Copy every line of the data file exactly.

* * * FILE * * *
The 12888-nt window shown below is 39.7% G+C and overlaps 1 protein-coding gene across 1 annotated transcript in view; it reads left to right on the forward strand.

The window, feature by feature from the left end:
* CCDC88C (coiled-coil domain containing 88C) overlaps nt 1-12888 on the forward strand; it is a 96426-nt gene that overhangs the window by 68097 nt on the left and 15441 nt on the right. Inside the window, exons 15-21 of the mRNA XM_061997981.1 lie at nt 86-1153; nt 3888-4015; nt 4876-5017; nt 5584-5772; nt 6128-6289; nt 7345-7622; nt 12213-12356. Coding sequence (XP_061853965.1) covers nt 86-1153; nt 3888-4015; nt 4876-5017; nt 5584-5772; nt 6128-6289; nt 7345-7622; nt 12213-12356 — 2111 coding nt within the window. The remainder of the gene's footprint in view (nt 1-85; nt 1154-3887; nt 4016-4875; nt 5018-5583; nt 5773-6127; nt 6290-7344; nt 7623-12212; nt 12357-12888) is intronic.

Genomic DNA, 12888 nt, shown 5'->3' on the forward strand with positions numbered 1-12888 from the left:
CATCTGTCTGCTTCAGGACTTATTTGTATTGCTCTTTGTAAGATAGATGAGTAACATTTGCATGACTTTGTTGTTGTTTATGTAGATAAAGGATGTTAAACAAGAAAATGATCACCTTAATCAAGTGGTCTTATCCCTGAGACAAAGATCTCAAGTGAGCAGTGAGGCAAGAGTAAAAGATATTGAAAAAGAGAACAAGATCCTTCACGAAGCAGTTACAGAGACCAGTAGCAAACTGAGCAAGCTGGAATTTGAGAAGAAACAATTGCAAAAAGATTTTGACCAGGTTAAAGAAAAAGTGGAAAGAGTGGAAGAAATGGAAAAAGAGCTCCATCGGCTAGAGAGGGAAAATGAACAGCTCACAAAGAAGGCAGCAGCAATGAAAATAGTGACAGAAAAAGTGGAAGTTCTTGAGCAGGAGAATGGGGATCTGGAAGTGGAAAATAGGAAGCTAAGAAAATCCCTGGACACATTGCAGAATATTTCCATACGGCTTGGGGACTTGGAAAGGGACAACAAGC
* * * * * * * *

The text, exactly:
The 12888-nt window shown below is 39.7% G+C and overlaps 1 protein-coding gene across 1 annotated transcript in view; it reads left to right on the forward strand.

The window, feature by feature from the left end:
* CCDC88C (coiled-coil domain containing 88C) overlaps nt 1-12888 on the forward strand; it is a 96426-nt gene that overhangs the window by 68097 nt on the left and 15441 nt on the right. Inside the window, exons 15-21 of the mRNA XM_061997981.1 lie at nt 86-1153; nt 3888-4015; nt 4876-5017; nt 5584-5772; nt 6128-6289; nt 7345-7622; nt 12213-12356. Coding sequence (XP_061853965.1) covers nt 86-1153; nt 3888-4015; nt 4876-5017; nt 5584-5772; nt 6128-6289; nt 7345-7622; nt 12213-12356 — 2111 coding nt within the window. The remainder of the gene's footprint in view (nt 1-85; nt 1154-3887; nt 4016-4875; nt 5018-5583; nt 5773-6127; nt 6290-7344; nt 7623-12212; nt 12357-12888) is intronic.

Genomic DNA, 12888 nt, shown 5'->3' on the forward strand with positions numbered 1-12888 from the left:
CATCTGTCTGCTTCAGGACTTATTTGTATTGCTCTTTGTAAGATAGATGAGTAACATTTGCATGACTTTGTTGTTGTTTATGTAGATAAAGGATGTTAAACAAGAAAATGATCACCTTAATCAAGTGGTCTTATCCCTGAGACAAAGATCTCAAGTGAGCAGTGAGGCAAGAGTAAAAGATATTGAAAAAGAGAACAAGATCCTTCACGAAGCAGTTACAGAGACCAGTAGCAAACTGAGCAAGCTGGAATTTGAGAAGAAACAATTGCAAAAAGATTTTGACCAGGTTAAAGAAAAAGTGGAAAGAGTGGAAGAAATGGAAAAAGAGCTCCATCGGCTAGAGAGGGAAAATGAACAGCTCACAAAGAAGGCAGCAGCAATGAAAATAGTGACAGAAAAAGTGGAAGTTCTTGAGCAGGAGAATGGGGATCTGGAAGTGGAAAATAGGAAGCTAAGAAAATCCCTGGACACATTGCAGAATATTTCCATACGGCTTGGGGACTTGGAAAGGGACAACAAGC